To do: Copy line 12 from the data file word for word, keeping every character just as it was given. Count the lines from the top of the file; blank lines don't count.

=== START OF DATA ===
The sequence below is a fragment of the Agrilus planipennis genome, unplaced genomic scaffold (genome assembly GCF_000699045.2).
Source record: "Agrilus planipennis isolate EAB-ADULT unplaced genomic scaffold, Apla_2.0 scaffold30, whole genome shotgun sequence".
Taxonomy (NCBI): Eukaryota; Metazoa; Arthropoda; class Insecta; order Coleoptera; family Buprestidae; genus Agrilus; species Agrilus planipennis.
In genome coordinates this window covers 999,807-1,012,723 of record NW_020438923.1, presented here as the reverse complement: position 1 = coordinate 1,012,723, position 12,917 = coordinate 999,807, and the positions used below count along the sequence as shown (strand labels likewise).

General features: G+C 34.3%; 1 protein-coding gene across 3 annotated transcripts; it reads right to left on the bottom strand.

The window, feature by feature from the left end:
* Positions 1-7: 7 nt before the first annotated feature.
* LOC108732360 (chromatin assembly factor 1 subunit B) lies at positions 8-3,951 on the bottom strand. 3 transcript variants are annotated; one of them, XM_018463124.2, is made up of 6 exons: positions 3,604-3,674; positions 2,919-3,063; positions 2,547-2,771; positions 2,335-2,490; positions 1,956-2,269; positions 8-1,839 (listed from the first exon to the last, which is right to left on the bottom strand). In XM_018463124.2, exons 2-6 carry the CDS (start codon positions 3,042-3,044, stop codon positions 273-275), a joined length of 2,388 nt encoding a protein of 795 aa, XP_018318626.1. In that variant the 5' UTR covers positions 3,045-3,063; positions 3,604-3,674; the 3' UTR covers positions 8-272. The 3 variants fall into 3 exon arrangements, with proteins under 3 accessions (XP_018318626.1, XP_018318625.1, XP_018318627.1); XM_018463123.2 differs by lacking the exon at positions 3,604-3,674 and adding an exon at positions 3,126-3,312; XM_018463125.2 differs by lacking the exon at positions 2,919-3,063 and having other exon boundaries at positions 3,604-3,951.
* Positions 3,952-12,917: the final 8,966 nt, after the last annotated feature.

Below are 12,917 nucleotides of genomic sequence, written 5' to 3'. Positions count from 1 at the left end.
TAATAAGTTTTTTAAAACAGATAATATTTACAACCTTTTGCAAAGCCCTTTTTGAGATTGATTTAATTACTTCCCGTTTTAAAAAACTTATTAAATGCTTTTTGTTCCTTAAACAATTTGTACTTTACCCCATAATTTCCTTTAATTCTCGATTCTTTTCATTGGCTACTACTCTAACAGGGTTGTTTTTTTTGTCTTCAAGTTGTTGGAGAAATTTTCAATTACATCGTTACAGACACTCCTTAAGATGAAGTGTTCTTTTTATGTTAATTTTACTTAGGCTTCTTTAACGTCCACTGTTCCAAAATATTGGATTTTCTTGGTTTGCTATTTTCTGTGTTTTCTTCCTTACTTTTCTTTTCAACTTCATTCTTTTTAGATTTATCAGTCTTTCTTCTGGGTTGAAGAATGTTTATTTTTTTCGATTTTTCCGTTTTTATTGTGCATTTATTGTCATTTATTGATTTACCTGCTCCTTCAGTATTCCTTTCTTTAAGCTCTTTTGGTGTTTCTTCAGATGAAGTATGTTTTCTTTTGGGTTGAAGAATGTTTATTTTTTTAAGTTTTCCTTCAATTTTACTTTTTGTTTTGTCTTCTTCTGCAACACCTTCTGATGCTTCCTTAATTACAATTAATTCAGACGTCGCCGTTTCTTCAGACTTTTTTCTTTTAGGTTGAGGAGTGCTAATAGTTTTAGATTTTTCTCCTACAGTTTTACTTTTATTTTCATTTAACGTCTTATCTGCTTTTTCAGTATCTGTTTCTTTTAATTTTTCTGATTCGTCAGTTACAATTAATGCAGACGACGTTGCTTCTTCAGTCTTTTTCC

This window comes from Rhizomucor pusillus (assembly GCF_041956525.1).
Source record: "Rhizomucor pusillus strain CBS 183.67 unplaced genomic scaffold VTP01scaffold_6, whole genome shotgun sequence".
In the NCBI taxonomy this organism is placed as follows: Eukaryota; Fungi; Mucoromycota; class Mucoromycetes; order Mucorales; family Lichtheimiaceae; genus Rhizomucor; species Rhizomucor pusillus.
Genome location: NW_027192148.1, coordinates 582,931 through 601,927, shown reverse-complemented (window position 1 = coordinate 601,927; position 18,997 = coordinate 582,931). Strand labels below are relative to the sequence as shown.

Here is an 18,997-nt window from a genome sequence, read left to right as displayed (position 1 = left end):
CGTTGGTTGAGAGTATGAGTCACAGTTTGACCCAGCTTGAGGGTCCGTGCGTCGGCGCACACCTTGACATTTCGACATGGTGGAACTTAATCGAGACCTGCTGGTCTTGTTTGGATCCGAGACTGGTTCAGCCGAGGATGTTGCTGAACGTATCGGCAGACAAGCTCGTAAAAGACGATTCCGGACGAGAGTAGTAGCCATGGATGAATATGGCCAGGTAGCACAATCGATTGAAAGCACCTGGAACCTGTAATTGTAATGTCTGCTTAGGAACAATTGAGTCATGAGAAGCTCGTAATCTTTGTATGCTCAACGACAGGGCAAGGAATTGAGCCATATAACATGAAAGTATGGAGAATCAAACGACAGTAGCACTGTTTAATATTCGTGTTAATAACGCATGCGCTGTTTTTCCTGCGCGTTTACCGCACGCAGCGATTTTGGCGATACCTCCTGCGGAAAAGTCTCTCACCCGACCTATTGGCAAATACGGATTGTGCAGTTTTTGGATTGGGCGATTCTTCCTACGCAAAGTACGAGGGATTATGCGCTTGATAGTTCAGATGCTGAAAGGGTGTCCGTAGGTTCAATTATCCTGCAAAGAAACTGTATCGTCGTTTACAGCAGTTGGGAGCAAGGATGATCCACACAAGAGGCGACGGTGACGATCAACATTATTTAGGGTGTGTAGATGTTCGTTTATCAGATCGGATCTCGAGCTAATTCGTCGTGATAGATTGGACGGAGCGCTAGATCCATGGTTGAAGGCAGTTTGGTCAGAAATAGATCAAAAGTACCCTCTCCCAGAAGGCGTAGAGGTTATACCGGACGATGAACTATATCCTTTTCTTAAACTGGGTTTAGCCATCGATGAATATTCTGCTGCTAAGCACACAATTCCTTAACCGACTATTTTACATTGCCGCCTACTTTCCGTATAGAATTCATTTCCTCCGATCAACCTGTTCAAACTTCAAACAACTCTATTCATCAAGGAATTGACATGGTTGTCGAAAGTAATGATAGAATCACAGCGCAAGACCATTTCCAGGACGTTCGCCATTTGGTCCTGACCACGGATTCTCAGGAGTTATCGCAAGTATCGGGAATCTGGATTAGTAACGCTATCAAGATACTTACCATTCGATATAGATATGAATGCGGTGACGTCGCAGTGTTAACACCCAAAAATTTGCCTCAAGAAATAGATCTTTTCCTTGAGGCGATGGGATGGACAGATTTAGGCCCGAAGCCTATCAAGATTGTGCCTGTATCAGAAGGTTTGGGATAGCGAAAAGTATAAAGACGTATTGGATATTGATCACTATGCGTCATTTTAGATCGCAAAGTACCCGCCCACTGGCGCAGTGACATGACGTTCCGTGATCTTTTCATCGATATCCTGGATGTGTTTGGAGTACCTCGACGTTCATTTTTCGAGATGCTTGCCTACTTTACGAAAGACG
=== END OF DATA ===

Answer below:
This window comes from Rhizomucor pusillus (assembly GCF_041956525.1).